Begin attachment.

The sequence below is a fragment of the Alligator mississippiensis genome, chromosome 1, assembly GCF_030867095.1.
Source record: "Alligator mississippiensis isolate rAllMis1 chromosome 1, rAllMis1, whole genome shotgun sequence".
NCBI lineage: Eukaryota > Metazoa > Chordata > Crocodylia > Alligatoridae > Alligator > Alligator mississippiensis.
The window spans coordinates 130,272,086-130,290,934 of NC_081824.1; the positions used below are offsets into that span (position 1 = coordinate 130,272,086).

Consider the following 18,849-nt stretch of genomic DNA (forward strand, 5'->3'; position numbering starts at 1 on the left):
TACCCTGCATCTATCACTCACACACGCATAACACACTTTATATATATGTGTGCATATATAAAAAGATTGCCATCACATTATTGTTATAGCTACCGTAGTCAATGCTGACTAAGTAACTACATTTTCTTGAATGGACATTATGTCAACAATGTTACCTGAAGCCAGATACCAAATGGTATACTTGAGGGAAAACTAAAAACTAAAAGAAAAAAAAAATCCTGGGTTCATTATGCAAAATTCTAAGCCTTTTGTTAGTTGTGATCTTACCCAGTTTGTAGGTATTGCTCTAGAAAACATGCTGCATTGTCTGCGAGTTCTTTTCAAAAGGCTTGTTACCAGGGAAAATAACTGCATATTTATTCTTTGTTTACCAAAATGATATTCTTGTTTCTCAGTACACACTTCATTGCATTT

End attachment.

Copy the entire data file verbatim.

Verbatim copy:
The sequence below is a fragment of the Alligator mississippiensis genome, chromosome 1, assembly GCF_030867095.1.
Source record: "Alligator mississippiensis isolate rAllMis1 chromosome 1, rAllMis1, whole genome shotgun sequence".
NCBI lineage: Eukaryota > Metazoa > Chordata > Crocodylia > Alligatoridae > Alligator > Alligator mississippiensis.
The window spans coordinates 130,272,086-130,290,934 of NC_081824.1; the positions used below are offsets into that span (position 1 = coordinate 130,272,086).

Consider the following 18,849-nt stretch of genomic DNA (forward strand, 5'->3'; position numbering starts at 1 on the left):
TACCCTGCATCTATCACTCACACACGCATAACACACTTTATATATATGTGTGCATATATAAAAAGATTGCCATCACATTATTGTTATAGCTACCGTAGTCAATGCTGACTAAGTAACTACATTTTCTTGAATGGACATTATGTCAACAATGTTACCTGAAGCCAGATACCAAATGGTATACTTGAGGGAAAACTAAAAACTAAAAGAAAAAAAAAATCCTGGGTTCATTATGCAAAATTCTAAGCCTTTTGTTAGTTGTGATCTTACCCAGTTTGTAGGTATTGCTCTAGAAAACATGCTGCATTGTCTGCGAGTTCTTTTCAAAAGGCTTGTTACCAGGGAAAATAACTGCATATTTATTCTTTGTTTACCAAAATGATATTCTTGTTTCTCAGTACACACTTCATTGCATTT